On January 26, 2022, the Financial Consumer Agency of Canada (the FCAC) published its Guideline on Complaint-Handling Procedures for Banks and Authorized Foreign Banks (the Guideline) to set out its expectations with respect to Banks’ and Authorized Foreign Banks’ (Banks) implementation of the complaint-handling provisions in the Bank Act and the Financial Consumer Protection Framework Regulations. The Guideline is framed by the principles of effectiveness, timeliness and accessibility, and the FCAC recommends that Banks should be guided by these principles when establishing and implementing their complaint-handling policies and procedures (the Policies).
Under the Guideline, a Bank has a continuing obligation to provide a copy of its most-current Policies to FCAC to continue operating as a Bank. Banks must also designate one officer or employee in Canada to be responsible for implementing its Policies, and at least one employee in Canada to receive and deal with any complaints (the “Designated Employee”); the same employee may act in both positions.
For Policies to be effective, the Guideline indicates that they should:
- Address the roles and responsibilities of employees involved in complaint-handling;
- Include formal training on complaint-handling;
- Include mechanisms for identifying and remedying any recurring or systemic problems; and
- Include a comprehensive redress policy that provides its consumers with redress and reimbursement.
For Banks to handle complaints in a timely manner, the Guideline recommends that Banks’ Policies document the resolution or closing of complaints and include clear steps to resolve or close complaints within the 56-day period prescribed by Financial Consumer Protection Framework Regulations. Although any employee may deal with a complaint if they are the first point of contact between the Bank and the consumer, Banks should refer complaints that have not been closed or resolved within 14 days from the time the complaint was first received to a Designated Employee. Any input, assistance or involvement from a Designated Employee in handling a complaint will be deemed a “referral” and therefore a Bank must report it to FCAC.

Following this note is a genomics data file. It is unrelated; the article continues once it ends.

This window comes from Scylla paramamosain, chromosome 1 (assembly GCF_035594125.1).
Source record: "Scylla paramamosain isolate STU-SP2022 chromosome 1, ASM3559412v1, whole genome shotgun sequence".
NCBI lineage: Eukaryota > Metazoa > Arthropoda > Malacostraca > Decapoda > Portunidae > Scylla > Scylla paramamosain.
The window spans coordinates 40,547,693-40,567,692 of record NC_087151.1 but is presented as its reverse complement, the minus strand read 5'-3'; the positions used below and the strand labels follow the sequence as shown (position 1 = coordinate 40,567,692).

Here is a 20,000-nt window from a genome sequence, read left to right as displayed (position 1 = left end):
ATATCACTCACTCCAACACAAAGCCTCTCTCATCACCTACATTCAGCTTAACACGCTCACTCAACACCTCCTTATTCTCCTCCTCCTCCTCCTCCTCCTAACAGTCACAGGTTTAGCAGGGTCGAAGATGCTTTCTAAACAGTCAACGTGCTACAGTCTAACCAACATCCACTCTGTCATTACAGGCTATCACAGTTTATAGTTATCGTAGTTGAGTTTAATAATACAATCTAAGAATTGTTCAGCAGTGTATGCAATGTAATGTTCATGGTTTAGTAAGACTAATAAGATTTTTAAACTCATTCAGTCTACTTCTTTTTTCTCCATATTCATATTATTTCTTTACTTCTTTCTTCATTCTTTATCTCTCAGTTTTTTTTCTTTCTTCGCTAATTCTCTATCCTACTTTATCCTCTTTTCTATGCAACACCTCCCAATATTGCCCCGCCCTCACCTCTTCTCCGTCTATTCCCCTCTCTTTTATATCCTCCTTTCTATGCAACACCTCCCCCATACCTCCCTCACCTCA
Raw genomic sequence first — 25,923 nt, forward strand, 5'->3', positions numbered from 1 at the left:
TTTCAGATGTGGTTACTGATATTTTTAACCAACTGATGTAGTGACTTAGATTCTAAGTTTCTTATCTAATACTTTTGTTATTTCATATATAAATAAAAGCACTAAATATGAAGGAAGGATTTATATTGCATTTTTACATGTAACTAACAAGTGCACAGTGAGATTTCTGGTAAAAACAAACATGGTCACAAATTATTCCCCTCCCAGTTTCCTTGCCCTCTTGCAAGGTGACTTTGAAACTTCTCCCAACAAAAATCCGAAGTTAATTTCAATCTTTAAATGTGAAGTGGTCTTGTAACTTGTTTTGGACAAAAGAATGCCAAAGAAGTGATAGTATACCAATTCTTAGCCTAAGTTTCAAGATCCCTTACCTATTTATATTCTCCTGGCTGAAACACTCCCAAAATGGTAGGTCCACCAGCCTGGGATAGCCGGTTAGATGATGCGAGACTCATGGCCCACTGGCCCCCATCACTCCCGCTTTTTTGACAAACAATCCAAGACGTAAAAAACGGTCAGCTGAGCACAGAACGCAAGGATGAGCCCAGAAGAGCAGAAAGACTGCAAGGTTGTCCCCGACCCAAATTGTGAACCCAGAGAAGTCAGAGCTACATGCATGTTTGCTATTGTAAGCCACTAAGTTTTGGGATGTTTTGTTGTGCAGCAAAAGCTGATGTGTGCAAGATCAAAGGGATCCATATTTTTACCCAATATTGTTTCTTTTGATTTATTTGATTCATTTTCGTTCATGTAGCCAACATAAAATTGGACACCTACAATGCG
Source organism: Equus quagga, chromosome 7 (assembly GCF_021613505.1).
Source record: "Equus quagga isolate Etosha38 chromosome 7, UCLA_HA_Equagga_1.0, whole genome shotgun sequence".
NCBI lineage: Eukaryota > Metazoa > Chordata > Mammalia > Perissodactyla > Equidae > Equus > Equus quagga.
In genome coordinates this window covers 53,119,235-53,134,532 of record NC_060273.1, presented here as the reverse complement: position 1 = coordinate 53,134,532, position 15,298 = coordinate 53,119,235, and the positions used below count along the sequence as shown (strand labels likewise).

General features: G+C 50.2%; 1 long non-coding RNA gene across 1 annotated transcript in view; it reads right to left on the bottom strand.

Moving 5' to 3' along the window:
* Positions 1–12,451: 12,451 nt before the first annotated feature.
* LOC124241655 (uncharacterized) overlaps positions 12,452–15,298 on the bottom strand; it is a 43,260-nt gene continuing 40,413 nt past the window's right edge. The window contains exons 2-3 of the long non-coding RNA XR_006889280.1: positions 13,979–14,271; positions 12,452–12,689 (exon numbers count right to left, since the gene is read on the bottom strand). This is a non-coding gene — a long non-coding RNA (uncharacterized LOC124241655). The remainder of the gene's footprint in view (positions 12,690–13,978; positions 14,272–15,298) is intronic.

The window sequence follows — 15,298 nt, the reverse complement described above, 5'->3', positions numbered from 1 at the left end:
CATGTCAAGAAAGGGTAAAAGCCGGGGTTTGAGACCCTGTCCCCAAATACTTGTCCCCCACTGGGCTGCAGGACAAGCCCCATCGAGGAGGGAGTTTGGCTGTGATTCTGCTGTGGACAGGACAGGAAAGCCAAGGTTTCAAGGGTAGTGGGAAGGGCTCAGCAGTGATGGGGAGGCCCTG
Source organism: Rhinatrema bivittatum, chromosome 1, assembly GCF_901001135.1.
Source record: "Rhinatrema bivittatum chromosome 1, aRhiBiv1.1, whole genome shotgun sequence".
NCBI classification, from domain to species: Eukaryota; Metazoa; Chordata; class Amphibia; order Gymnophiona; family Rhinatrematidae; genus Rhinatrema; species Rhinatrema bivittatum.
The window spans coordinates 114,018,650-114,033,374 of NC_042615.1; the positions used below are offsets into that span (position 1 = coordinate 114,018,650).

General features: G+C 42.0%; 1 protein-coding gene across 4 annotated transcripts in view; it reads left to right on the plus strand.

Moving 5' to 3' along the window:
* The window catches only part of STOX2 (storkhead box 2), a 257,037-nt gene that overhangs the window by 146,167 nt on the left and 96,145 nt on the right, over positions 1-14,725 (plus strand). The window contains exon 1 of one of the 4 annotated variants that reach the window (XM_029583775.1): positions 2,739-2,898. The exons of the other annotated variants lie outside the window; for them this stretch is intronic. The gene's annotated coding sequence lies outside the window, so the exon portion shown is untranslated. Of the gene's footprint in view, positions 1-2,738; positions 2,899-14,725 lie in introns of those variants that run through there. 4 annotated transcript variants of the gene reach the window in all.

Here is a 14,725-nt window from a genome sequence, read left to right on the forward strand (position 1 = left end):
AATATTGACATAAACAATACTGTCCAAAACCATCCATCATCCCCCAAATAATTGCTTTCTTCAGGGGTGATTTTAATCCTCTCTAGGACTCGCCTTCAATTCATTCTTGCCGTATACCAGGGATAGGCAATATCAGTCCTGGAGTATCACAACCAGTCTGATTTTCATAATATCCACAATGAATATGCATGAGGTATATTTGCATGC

To increase accessibility to the complaints process, the Guideline suggests that Banks’ Policies indicate the different channels in which a consumer may make a complaint, the Bank’s process and the actions that will follow, the consumer’s right to submit a complaint to the external complaints body, and how to contact FCAC. Banks should provide consumers with the information and documentation they need in order to submit a complaint. Additionally, Banks should publish complaint-related statistics on their website, updated annually, including the number of complaints that its most senior Designated Employee dealt with and the average length of time that the Bank took to deal with those complaints; the products or services to which the complaints related; descriptions of the complaints received; and the number of resolved complaints. Whenever a complaint is submitted, Banks should provide consumers with a receipt of acknowledgement, and a “substantive written response” should be provided to the consumer whenever a complaint is either closed by any employee, or resolved by a Designated Employee. This substantive written response should provide all the information a Consumer needs to make an informed decision on whether to submit the complaint to a Bank’s external complaints body, if they so choose.
For more information on the complaints-handling process, reach out to Tracy Molino or Angela Shaffer.